Volume III, Issue 12, Page 37

Words and photos by John Carollo

ne of the absolute best things about car magazines and websites is seeing some really cool stuff that is extremely rare. It gets even better when you see something you never even knew existed. Tom Dietz’s expertly restored ’59 Impala drop top is one of them. Yeah, it’s a cool example of big ass fins, continental kits and wide whites – the excess of styling in the late ‘50s. But taking a closer look will show you that Chevy was seriously thinking performance in those days, too. What, you scoff? Performance from a land yacht ’59 with an extra 200 pounds hangin’ off the back bumper? You bet! This baby is a classic example of a factory sleeper and the list of factory options on this Impala will blow you away.

The best one is fuel injection. Yep, that Rochester Ramjet system we’re used to seeing on C1 Corvettes also appeared on this large barge. And they knew that back in the day because they adjusted the FI mechanics for hauling the extra mass. That much is evident by the extra letter on the badge on the distinctive FI cylinder head. Look closely and you’ll see a stamped ‘R’ at the end of the part number is noticeably bigger. It signifies the unit has been recalibrated for the larger car.

Tom, already an expert in restoring such cars and especially those with W-motors, tells us there were (arguably) 26 of these FI/full-size combos made: it would be the last year for FI in any passenger cars. Chevy pushed FI as a fuel economy feature back then and even made wagons and four-door FI versions. Imagine finding one of those in a barn. A ’59 Fuelie was so rare, when Tom took this one to a high-end Vette show, he was told his combo didn’t exist. These ’59 FI full size cars became rarer the following year, when FI was only offered on Vettes.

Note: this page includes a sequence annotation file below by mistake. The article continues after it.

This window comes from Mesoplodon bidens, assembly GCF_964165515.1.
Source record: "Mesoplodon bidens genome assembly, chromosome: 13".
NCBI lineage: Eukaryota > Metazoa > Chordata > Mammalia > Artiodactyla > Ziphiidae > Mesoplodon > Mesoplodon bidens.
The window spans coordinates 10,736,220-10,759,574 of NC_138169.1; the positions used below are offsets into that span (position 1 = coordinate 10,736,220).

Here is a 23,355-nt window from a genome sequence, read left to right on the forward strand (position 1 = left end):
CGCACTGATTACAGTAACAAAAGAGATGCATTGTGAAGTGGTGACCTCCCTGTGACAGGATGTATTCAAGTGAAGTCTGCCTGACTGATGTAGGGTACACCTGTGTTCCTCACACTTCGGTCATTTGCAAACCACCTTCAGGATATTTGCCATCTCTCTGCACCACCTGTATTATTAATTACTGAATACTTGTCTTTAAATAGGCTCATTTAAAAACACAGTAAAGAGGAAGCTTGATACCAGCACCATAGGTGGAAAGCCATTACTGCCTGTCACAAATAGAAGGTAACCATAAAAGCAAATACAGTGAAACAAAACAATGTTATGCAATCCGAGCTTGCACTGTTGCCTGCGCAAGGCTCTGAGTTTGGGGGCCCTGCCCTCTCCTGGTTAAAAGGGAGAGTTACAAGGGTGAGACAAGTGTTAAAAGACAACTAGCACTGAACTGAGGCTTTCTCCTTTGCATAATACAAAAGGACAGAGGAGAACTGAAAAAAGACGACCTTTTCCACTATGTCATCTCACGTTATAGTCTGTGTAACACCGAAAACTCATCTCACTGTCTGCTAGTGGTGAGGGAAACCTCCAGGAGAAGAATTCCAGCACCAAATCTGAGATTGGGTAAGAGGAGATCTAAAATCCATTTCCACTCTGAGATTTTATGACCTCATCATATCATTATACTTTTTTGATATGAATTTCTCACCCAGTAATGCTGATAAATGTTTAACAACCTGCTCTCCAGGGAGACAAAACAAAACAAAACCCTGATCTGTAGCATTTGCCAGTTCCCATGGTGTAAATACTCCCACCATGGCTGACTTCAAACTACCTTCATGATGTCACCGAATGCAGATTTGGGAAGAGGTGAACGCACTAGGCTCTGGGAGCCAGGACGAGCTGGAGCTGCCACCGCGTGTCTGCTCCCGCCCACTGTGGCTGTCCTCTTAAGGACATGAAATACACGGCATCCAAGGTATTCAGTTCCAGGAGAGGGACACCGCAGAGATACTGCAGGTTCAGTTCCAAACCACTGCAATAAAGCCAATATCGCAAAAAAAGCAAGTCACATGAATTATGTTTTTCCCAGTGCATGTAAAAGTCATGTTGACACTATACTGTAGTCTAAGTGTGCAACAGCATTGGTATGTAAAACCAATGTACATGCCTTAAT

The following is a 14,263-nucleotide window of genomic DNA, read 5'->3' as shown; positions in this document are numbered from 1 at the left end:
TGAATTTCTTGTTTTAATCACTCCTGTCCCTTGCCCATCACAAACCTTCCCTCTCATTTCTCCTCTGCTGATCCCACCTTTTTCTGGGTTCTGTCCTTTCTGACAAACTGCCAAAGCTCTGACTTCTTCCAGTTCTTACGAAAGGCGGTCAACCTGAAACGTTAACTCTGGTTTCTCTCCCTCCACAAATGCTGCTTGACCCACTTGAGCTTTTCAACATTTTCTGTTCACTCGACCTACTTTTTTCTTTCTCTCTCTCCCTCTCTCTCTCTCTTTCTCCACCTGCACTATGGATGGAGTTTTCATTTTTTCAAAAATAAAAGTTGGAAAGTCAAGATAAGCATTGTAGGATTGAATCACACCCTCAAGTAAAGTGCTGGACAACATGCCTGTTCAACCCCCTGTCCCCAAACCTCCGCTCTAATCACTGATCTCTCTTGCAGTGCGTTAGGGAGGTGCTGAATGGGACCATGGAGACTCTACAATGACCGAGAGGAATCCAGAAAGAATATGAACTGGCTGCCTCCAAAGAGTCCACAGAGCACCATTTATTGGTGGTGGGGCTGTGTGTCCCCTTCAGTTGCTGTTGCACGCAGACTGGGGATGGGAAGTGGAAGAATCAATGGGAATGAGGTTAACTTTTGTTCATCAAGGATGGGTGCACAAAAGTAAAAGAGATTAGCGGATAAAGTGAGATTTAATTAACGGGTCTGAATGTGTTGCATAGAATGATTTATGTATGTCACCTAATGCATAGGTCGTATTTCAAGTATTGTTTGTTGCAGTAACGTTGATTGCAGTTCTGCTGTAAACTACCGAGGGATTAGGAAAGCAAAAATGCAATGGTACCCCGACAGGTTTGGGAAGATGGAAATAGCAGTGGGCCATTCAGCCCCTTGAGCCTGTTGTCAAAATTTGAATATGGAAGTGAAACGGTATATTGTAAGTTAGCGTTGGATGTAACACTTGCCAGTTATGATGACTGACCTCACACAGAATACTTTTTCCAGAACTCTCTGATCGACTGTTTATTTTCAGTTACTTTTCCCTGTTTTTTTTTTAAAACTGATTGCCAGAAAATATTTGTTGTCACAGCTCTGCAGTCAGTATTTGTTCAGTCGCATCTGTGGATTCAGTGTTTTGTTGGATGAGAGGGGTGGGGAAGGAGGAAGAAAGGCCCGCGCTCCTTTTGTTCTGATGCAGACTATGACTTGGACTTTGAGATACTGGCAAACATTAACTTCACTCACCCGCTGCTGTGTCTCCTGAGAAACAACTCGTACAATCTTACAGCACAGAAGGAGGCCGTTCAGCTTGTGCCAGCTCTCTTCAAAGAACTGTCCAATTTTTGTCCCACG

But the hot stuff doesn’t stop there. This sleeper was warmed up by Chevy with a 30/30 Duntov cam and solid lifters. By the time Chevy was done throwing goodies at this motor, its solid-lifter 283 produced 290 horsepower. One more trick was the use of resonators in the exhaust to reduce back pressure and increase the flow but yet keep noise down. Remember, this was 1959.

To back up the performance angle, the transmission that came in this ride – again, from the factory – was a four-speed manual. And that was a brand new deal as it was the first year you could get a four-speed from the factory in a full size car. That might just position this ragtop as the beginning of full-size Chevy muscle cars. It would be only two years later we’d see 409, four-speed Impalas coming off the line. Still thinking performance, a 10-bolt, Posi rear end with 3:55:1 gears helps move all that mass on down the road. Wheels and tires are 14 inchers with 800-14 Firestone rubber.